The ability to handle spicy food is seen by some Thais as a test of “Thai-ness” in its most intimate and sociable form, even among those whose high class status might lead one to expect that they would avoid it.

Spicy food, moreover, encourages the consumption of alcohol which is also disapproved by devout Buddhists. Nuts laced with chili are a favorite snack to accompany alcoholic drinks. The real world is spicy, too; the high drama of Thai films about sex, ghosts, and murder and the Thai newspapers’ habits of spreading pictures of bloody crashes and killings over their front pages speak to an excitation of the senses that belongs to that imperfect reality.

Real-life temptations, however, can also be turned to meritorious ends. Ill- gotten wages can support poverty-stricken parents; food can be given as alms to monks or shared with guests and the poor. Generosity and compassion are also virtues, and conviviality is highly prized. Spicy food laden with fish or meat is not only a form of self-indulgence; it is also a way of easing the pains of everyday working life with social pleasures. In Thailand, using restraint when being offered spicy food rather than self-perfecting rejection is the appropriate response. Outright refusal can seem clumsy and perhaps hurtful, whereas at least a symbolic display of restraint is both socially gracious and ethically modest. It is for this reason that when Thais settle down to a shared meal, they generally first eat a spoonful of plain, ungarnished steamed rice before tucking into the tastier dishes. Politely starting with rice signals consideration for one’s fellow diners. Thais are certainly also sensitive to, and enjoy the much subtler distinctions among different qualities of rice; here again, restraint rather than ascetic renunciation, is the watchword. They also usually avoid pulling the shared dishes of food toward themselves, preferring to lean across the table, even briefly in front of other diners, to whom they show respect and generosity by placing food on their plates before ensuring their own access to the goodies.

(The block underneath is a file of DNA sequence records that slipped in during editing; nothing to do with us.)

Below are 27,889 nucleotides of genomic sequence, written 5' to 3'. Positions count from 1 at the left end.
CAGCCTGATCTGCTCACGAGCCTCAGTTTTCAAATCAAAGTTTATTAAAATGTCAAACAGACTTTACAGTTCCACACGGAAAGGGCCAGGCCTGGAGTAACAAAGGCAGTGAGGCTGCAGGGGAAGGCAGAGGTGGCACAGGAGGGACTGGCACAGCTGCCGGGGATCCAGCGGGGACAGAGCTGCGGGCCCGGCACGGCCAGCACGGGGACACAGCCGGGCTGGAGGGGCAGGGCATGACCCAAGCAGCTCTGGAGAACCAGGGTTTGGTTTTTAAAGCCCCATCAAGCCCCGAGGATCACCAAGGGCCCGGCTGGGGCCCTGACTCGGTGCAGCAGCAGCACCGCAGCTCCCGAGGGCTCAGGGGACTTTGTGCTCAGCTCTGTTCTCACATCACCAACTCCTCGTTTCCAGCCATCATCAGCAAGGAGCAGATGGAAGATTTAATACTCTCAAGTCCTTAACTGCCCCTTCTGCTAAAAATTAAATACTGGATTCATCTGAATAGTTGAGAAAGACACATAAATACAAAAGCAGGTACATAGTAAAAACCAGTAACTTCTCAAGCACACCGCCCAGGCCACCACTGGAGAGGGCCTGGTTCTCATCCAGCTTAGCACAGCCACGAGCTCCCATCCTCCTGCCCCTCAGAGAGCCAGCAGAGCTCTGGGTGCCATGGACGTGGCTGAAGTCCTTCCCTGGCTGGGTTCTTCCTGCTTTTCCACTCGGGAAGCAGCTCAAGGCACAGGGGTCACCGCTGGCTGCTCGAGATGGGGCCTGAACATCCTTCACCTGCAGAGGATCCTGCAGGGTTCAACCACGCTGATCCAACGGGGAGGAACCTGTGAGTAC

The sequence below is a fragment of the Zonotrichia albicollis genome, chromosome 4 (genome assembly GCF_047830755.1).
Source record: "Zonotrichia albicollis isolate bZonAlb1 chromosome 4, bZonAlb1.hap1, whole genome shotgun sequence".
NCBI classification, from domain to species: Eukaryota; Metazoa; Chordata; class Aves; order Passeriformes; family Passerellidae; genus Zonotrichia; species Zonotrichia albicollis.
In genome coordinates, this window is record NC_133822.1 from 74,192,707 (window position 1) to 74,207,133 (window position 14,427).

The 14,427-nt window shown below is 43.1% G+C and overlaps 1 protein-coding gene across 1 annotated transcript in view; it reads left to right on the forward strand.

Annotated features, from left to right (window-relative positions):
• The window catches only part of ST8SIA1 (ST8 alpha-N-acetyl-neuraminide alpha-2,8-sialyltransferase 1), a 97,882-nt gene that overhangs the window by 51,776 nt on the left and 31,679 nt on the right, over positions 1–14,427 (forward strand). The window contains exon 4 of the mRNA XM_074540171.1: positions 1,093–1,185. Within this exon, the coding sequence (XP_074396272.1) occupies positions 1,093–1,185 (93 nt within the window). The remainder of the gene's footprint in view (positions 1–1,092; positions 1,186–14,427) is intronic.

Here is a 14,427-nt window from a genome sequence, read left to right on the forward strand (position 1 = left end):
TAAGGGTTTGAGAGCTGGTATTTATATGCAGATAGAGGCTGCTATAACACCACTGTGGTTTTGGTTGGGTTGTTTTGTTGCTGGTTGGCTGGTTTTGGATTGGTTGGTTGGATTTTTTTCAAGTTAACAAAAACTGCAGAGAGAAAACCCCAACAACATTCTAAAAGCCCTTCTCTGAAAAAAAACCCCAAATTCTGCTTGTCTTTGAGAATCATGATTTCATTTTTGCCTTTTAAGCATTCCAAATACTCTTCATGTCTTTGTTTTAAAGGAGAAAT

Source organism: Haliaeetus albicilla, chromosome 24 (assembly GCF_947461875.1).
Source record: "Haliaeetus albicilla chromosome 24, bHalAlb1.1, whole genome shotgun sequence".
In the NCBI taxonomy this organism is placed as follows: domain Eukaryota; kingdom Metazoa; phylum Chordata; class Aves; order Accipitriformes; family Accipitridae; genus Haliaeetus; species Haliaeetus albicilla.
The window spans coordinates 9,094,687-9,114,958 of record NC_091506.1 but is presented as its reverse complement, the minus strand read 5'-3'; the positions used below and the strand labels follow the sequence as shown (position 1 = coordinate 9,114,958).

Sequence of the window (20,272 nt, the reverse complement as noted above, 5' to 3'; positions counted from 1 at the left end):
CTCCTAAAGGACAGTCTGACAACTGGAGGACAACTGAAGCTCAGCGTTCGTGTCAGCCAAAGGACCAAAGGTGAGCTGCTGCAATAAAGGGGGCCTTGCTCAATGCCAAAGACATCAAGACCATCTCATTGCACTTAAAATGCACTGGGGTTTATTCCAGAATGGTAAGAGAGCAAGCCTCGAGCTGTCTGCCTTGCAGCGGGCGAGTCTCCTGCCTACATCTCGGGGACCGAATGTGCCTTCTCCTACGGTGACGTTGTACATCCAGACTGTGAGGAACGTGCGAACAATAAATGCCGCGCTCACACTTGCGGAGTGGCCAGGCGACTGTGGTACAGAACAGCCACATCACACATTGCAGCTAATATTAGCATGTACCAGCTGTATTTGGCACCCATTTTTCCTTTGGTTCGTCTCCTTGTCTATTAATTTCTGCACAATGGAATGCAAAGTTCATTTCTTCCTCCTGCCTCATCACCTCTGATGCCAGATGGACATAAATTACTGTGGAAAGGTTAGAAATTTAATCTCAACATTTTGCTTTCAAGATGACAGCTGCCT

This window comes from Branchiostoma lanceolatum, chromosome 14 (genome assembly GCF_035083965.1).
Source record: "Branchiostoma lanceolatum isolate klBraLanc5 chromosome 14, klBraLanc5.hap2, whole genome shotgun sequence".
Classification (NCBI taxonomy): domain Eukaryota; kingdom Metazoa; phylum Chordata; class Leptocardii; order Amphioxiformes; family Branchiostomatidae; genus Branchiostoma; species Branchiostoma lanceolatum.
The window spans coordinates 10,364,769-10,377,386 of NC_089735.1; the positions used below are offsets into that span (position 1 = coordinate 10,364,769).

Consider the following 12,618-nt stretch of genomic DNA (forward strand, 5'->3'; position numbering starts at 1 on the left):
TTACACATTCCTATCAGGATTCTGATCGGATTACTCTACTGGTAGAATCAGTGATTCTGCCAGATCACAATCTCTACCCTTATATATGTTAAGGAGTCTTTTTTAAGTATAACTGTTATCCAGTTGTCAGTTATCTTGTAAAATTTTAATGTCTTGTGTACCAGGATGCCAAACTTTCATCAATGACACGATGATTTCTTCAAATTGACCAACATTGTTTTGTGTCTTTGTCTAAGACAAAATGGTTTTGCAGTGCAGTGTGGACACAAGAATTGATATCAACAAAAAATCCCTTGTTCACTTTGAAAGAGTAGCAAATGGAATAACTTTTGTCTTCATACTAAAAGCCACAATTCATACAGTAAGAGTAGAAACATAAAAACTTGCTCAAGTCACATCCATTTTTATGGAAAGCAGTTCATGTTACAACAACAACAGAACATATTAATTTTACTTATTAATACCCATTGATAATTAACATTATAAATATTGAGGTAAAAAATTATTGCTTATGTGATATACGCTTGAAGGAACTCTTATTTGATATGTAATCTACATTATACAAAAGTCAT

There is no Thai equivalent of bon appétit. The key term of appreciation for good food is aroi, usually translated as “delicious,” and Thai hosts and servers often ask, “Is it aroi?” Answering with detailed criticism would be about as appropriate as responding to an American waitperson’s self-introduction by stating one’s own name and shaking hands. Thais seem to be genuinely concerned that their guests enjoy the food and make no bones about emphasizing the pleasures of taste in their inquiries, but they do not expect analytic responses, much less negative ones.